iTunes Music Pricing
Carlos Albizu University
iTunes Music Pricing
Adopting a variable pricing policy might increase the sales revenue of Apple’s Music Store. Pricing the more popular songs at a higher price and the less popular ones at a lesser rate would generate higher sales for the lesser popular ones. Thus making up for the slight drop in sales of expensive tracks and ultimately working towards overall increased revenues. Although most songs with a higher price point experienced nearly 21 % drop in sales, the 29 % increase in price made up for the loss. Moreover, sales for the top 40 songs have a relatively inelastic demand and are expected to be unaffected by the price rise. The customers of these popular songs are price-insensitive and hence make a greater contribution to the increased revenues since the optimal price can be marked at a value much higher than the marginal cost. With the tiered pricing structure, iTunes Music Store would also be able to tackle the increasing competition by the major wireless companies offering downloadable music to the cell phone subscribers. Variable pricing intelligently supports the maximized returns by allowing the company to adjust the value of per-unit prices to increase revenues and encourage the potential customers to be allured by the lowered prices of specific tracks. Apple’s iTunes Music Store might adopt other strategies such as Product Bundle Pricing strategy to make a bundle of different songs (both popular and less popular tracks) and sell them at reduced prices. This will not only help the sales of the slow moving sound tracks, but also work as a revenue generator by way of alluring potential consumers. The bundling strategy will help in increasing profits by extracting additional consumer surplus. Another strategy that the company may adopt is the captive pricing policy. This approach will require the company to charge higher prices for the songs since they can only be...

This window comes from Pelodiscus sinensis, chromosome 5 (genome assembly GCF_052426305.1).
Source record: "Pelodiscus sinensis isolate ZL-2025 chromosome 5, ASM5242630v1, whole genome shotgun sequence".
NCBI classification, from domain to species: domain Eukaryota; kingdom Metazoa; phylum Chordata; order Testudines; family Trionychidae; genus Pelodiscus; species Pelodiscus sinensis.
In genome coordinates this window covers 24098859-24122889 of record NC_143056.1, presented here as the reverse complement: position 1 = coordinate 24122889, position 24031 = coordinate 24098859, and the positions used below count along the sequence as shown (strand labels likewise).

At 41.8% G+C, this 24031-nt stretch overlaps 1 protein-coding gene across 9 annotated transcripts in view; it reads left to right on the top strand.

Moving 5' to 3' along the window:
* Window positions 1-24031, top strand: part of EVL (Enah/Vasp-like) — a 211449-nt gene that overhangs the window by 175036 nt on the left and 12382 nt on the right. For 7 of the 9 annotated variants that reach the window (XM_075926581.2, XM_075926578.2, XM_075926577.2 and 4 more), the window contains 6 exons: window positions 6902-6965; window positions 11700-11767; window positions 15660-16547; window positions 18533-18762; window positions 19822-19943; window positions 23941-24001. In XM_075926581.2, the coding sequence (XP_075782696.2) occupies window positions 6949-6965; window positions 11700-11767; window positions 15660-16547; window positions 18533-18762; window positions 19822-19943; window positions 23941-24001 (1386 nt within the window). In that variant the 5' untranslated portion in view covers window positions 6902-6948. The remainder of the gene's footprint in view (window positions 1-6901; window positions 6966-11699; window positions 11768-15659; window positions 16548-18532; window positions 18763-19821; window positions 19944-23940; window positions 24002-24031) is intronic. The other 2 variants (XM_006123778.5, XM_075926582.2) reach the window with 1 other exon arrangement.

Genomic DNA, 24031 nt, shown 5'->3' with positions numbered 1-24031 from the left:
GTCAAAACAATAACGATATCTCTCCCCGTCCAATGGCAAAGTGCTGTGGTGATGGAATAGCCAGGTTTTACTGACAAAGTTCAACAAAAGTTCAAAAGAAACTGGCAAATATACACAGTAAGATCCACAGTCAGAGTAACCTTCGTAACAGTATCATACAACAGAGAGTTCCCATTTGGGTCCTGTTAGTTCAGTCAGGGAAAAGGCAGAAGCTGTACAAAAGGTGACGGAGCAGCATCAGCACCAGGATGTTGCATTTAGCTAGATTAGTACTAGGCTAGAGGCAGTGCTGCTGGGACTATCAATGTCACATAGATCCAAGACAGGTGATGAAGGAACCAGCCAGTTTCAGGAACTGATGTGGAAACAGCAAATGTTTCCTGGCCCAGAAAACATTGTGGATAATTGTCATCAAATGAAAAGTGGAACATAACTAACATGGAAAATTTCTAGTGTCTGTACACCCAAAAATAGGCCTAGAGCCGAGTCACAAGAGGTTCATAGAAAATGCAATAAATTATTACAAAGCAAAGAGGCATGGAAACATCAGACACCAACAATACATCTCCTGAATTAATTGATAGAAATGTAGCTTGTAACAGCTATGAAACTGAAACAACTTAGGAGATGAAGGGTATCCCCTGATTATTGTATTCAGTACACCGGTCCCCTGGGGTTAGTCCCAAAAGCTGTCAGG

References: Forms 10-K, United States Securities and Exchange Commission: Apple Computer, Inc. Retrieved on August 18, 2010 from http://www.sec.gov/Archives/edgar/data/320193/000104746904035975/a2147337z10-k.htm
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